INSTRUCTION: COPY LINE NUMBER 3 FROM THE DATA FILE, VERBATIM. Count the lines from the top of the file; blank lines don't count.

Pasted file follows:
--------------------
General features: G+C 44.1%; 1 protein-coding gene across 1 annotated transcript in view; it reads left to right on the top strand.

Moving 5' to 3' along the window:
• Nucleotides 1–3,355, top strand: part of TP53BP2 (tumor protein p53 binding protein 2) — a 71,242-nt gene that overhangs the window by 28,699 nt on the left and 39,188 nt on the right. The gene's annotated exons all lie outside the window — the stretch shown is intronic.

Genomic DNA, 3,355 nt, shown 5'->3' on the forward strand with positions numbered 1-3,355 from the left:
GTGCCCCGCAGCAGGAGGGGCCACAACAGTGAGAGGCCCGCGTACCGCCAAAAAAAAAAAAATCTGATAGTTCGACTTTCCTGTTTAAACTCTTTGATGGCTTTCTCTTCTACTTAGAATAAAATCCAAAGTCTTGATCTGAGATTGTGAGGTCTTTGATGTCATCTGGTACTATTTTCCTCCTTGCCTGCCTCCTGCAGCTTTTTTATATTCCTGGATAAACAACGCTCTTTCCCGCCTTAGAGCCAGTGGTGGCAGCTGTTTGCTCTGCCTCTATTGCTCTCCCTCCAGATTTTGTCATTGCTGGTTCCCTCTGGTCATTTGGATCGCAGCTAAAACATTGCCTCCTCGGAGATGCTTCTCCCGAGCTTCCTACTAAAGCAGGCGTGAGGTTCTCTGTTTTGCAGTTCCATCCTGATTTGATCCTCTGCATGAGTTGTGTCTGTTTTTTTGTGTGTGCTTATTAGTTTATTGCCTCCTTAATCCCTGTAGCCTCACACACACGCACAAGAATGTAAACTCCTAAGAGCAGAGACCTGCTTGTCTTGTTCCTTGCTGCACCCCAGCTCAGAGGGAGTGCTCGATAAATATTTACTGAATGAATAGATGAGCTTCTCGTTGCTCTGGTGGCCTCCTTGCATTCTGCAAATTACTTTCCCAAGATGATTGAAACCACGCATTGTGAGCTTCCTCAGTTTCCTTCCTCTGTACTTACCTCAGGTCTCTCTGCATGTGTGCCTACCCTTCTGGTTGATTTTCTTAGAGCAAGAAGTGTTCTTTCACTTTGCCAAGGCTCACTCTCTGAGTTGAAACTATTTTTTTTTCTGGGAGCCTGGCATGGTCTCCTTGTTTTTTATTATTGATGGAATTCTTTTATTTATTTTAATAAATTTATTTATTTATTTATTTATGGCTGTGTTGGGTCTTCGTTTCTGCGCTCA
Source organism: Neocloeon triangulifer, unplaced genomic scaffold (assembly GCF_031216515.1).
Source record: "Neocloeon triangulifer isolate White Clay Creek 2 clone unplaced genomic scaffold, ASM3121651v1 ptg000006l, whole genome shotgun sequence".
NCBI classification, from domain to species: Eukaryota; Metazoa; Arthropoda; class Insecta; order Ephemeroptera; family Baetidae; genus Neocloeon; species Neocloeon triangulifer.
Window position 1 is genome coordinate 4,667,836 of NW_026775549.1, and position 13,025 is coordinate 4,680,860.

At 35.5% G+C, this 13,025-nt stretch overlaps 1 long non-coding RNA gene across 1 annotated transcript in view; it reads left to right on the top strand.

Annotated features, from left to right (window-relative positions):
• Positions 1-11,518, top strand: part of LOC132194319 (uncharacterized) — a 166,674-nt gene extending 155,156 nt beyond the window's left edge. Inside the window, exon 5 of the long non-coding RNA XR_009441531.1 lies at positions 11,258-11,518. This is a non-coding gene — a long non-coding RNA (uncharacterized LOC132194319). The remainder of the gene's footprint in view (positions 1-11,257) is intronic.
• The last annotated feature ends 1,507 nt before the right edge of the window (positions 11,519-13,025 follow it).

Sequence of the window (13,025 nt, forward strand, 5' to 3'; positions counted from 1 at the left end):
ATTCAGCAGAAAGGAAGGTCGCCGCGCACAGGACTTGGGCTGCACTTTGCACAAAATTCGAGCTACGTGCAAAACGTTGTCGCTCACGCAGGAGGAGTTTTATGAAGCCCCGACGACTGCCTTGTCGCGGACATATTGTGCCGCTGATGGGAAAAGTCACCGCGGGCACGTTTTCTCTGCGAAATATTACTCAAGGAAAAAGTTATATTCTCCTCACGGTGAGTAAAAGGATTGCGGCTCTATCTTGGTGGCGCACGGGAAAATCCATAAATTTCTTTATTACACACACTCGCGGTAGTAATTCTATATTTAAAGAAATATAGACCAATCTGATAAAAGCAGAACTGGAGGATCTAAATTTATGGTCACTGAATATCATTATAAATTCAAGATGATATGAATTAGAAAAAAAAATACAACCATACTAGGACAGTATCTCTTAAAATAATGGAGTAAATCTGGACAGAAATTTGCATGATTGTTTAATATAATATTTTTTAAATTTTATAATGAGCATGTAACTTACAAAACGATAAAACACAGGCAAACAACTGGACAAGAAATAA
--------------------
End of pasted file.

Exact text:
• Nucleotides 1–3,355, top strand: part of TP53BP2 (tumor protein p53 binding protein 2) — a 71,242-nt gene that overhangs the window by 28,699 nt on the left and 39,188 nt on the right. The gene's annotated exons all lie outside the window — the stretch shown is intronic.